Journalists pinned subprime lenders as the villains behind the financial crisis, along with irresponsible borrowers who were their customers, at least that is what one blogger with Fortune argues.

The blog’s author, Chris Matthews, started a new tale, saying that if journalism is the first-draft of history, then it’s about time for a second draft. In a new working paper by Wharton economists Fernando Ferreira and Joseph Gyourko, the authors argue that the idea that subprime lending triggered the crisis is misguided.

As for what really sparked the beginning of the financial crisis, try normal, credit worthy borrowers.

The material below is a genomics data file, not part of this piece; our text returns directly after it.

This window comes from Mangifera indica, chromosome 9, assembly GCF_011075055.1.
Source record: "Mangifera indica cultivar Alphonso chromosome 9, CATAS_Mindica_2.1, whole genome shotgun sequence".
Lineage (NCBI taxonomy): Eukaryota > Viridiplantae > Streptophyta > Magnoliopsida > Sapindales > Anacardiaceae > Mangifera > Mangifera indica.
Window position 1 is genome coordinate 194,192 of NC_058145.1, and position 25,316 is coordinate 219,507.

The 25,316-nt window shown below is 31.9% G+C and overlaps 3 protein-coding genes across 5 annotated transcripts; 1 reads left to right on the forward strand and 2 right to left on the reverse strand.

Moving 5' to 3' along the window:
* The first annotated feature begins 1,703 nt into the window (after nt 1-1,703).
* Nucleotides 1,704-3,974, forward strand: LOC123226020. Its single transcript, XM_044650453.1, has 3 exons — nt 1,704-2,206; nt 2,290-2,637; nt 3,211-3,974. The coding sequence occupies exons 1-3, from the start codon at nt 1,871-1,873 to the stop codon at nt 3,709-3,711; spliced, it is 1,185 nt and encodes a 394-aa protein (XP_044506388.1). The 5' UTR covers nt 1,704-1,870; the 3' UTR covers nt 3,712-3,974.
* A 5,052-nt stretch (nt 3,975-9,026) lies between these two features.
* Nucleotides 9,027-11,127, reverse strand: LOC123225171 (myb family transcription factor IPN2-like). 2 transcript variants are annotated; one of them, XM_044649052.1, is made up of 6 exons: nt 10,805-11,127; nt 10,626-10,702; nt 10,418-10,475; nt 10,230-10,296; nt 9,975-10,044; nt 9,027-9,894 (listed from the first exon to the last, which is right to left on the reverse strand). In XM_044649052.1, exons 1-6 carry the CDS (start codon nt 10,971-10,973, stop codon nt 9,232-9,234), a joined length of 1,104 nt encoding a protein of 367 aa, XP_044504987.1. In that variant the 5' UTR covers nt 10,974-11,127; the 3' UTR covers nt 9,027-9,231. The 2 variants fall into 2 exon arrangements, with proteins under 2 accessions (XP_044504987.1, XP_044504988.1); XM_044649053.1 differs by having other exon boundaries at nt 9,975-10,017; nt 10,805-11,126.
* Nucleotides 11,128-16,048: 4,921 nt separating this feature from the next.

While subprime borrowers default at a higher rate than prime borrowers, Fierra said in an interview with Fortune that the data shown above suggest that the foreclosure crisis would have happened even in the absence of such risky lending. “People have this idea that subprime took over, but that’s far from the truth,” says Ferreira. The vast majority of mortgages in the U.S. were still given to prime borrowers, which means that the real estate bubble was a phenomenon fueled mostly by creditworthy borrowers buying and selling homes they simply thought wouldn’t ever decrease in value.